“It was incredibly complicated,” Ferri said. “I was able to get permission for every piece I wanted to include – it just took a long time. In some cases, [Tales of the Alchemysts Theatre member] Carl Shutoff must have written several letters in French. Other times, I had to track down the writer’s descendants by googling obituaries and other online sources. When I was able to contact an author’s family directly, the response was usually very emotional. They were very touched that we wanted to tell their [relative’s] story.”

“The Ruins of Memory” was originally slated to premiere in 2020 to mark the 75th anniversary of the liberation of Nazi death camps. However, the coronavirus pandemic and ensuing shutdowns put a damper on that plan. Instead, it opened two years later, on October 22, 2022, at the Vashon Center for the Arts on Vashon Island. A month-long tour of Sound region venues followed, including a November 13 performance at Seattle’s Congregation Ezra Bessaroth, a Sephardic synagogue founded in the early 20th century by immigrants from the island of Rhodes. . The production wrapped at the Taproot Theater on November 20.

In late October, “The Ruins of Memory” was presented to an academic audience at Pacific Lutheran University’s 14th Annual Powell-Heller Lecture for Holocaust Education. The crowd was filled with Holocaust experts who tend to approach the subject from an analytical and detached perspective, but Ferri said the play touched them on a different level.

“They were so moved because they forgot how emotional this material is,” she said.

Other depictions in the Federal Way, Renton, Burien, and Mercer Island libraries were not followed by experts or even by many Jews. Those who came to see the play told Ferri that they didn’t know much about the Holocaust but wanted to know more, and after the final curtain they asked lots of questions.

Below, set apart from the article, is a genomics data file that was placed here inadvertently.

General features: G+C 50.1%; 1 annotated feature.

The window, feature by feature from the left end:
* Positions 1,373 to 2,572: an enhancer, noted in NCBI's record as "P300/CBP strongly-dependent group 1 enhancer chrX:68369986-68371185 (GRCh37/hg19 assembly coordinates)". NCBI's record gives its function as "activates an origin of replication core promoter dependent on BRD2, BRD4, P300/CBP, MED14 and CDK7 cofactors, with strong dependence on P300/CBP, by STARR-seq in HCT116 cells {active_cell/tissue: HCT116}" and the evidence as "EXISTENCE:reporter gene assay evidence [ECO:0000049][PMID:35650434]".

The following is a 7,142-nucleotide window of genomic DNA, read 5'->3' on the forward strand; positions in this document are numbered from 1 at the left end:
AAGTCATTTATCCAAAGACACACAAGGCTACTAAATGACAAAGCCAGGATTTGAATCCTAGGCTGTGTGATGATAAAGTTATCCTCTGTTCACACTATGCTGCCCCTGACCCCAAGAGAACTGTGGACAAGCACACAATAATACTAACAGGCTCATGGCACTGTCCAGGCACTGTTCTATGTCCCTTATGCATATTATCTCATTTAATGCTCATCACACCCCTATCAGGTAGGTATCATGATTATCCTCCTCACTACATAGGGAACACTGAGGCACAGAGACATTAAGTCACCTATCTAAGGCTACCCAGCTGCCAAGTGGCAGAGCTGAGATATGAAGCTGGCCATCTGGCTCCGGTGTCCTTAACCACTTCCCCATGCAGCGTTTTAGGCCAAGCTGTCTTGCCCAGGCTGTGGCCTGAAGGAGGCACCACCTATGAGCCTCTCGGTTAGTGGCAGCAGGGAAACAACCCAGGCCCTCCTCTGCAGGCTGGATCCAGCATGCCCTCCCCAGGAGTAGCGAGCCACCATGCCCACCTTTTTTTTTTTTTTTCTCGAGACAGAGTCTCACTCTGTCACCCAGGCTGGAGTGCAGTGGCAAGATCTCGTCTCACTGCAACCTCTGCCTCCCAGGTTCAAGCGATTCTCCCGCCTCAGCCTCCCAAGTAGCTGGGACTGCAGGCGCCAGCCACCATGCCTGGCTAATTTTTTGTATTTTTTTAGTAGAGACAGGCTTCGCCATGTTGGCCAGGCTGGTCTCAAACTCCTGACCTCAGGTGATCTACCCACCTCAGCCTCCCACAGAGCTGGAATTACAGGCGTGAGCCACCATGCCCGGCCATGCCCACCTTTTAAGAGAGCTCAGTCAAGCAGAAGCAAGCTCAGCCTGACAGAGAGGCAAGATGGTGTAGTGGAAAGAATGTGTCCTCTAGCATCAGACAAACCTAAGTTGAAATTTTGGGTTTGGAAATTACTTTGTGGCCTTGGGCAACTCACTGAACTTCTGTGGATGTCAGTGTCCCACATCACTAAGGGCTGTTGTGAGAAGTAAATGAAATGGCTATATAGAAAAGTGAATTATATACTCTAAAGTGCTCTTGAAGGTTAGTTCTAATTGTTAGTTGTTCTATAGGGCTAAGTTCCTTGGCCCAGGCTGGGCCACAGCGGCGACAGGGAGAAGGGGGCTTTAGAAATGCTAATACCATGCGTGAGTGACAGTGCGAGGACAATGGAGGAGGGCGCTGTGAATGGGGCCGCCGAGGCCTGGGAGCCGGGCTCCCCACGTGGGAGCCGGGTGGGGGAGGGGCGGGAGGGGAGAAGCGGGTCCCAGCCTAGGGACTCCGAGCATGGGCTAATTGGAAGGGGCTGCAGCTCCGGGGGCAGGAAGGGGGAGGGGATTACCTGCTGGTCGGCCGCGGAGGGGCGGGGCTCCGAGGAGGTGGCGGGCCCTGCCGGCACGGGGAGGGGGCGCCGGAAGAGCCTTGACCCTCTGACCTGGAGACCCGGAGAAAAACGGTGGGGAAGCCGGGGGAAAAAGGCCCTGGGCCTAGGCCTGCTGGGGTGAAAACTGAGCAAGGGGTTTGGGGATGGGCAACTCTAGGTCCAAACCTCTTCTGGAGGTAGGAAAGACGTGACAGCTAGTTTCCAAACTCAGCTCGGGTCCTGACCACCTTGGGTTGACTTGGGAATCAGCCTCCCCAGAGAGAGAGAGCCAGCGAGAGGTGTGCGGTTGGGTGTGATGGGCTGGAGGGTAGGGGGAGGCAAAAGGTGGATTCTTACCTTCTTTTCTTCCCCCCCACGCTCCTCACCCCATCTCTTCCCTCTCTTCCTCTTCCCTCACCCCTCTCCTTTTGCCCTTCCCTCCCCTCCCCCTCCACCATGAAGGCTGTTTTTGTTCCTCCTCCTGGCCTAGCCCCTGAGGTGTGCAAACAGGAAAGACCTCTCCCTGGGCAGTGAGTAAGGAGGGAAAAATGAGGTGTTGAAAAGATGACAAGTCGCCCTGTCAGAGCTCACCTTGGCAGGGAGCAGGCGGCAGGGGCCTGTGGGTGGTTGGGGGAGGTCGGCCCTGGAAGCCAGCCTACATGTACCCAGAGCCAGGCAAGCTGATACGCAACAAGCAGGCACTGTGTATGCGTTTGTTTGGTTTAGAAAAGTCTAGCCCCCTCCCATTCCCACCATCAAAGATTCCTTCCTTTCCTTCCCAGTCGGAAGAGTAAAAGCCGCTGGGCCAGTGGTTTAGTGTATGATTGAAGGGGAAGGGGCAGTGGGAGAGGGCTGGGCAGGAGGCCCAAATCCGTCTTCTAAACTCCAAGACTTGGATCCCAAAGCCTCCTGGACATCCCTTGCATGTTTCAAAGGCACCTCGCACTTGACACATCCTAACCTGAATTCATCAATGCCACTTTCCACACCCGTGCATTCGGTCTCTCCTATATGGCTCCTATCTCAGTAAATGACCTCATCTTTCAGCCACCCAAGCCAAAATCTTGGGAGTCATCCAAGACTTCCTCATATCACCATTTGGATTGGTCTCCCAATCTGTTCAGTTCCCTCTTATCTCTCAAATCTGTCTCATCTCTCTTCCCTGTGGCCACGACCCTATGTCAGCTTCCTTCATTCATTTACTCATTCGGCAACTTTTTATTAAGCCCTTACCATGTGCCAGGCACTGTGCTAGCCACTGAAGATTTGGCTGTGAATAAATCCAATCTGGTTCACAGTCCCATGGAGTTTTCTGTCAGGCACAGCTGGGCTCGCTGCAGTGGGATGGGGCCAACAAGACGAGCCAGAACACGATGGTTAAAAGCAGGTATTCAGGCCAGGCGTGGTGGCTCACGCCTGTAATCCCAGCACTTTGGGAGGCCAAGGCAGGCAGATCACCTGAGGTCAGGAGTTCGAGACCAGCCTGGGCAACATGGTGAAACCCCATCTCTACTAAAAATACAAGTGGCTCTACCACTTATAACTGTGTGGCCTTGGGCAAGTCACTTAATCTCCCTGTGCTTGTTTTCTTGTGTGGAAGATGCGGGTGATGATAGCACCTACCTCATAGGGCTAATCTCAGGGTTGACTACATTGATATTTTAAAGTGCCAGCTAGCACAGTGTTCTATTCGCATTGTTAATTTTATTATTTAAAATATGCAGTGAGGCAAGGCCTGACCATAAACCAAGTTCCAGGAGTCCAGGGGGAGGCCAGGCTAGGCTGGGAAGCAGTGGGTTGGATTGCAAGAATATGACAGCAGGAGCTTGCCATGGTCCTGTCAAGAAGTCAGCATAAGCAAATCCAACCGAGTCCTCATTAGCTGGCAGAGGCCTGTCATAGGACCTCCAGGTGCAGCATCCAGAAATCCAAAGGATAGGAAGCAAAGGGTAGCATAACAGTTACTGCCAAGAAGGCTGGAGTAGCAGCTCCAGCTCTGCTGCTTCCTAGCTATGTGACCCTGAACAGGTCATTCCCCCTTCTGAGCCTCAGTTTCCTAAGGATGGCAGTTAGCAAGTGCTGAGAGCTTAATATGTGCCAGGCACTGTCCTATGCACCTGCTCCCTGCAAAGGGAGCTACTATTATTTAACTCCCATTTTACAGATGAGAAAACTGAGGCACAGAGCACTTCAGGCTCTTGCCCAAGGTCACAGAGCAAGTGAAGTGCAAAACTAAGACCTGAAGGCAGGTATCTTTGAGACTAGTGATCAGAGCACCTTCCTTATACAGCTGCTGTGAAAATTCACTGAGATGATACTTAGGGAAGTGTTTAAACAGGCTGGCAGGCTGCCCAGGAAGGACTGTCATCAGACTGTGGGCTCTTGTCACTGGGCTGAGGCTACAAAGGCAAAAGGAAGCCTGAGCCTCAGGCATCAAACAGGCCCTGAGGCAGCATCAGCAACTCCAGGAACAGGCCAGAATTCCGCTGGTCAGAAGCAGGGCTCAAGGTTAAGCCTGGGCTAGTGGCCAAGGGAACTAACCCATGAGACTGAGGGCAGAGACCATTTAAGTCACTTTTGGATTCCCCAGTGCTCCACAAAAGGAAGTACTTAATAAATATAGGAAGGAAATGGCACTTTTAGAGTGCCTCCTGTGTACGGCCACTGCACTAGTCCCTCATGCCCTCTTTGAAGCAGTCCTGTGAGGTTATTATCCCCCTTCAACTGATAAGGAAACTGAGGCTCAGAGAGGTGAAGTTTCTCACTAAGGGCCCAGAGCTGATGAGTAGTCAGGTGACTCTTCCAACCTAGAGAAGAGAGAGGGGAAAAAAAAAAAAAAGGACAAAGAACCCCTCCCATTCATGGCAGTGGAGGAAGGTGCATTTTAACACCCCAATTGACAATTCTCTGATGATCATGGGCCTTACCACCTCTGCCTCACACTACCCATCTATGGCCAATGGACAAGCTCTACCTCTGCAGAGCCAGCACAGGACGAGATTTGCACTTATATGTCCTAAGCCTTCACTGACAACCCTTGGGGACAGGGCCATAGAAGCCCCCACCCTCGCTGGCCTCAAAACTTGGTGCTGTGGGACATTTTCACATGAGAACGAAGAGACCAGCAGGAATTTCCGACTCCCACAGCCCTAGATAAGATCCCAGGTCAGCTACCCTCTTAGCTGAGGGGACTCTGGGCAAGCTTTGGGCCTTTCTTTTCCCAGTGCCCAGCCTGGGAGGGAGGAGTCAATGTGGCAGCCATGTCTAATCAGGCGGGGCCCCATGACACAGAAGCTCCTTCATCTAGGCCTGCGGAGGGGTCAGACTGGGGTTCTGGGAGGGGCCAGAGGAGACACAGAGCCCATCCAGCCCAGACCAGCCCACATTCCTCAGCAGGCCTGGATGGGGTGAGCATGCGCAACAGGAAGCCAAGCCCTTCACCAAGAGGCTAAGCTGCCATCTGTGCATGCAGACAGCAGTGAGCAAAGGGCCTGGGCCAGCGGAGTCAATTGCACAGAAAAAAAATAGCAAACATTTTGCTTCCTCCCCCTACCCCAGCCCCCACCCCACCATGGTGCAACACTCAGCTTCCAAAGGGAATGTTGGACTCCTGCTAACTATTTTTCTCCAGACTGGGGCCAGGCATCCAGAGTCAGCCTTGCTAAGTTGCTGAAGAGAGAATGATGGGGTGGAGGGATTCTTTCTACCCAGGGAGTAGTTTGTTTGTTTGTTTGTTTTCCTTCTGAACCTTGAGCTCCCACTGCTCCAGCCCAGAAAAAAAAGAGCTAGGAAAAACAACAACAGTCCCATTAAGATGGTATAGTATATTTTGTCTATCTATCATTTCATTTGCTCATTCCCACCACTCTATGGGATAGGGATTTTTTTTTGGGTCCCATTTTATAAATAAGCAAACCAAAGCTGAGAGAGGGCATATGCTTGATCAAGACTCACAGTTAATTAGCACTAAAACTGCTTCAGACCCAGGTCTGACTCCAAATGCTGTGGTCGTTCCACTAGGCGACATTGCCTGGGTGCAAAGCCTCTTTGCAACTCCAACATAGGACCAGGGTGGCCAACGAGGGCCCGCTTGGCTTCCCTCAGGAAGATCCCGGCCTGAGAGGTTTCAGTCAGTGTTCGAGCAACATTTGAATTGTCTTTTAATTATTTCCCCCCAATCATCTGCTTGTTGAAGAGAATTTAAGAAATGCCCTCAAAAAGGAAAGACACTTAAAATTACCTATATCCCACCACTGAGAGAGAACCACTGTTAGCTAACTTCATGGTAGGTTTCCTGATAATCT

At the November 13 performance at Congregation Ezra Bessaroth, the audience was largely Jewish and knowledgeable about the Holocaust, sometimes from a first-hand perspective. Among the attendees was Regina Amira, the younger sister of Claire Barchi, whose letters to her family featured in the play. Amira immigrated to Seattle with her family in 1946 when she was 14 years old. After the performance, she expressed how impressed she was with the production, as well as the cast’s portrayals of her sister, mother, and father.

Another audience member said, “I just hope it can be played for Holocaust deniers.” She added that she came to the show with tempered expectations.

“I thought it would be interesting. I had no idea it would be devastating,” she said.

As for Ferri, she hopes the text of “The Ruins of Memory” will still be available 100 years from now as another way to preserve women-centered Holocaust stories. If so, perhaps future generations can name the stories of Claire Barchi, Etty Hillesum, Friedel Heilbronner, and Isabella Leitner in addition to “The Diary of Anne Frank.”

For more information on the Tales of the Alchemysts theater, visit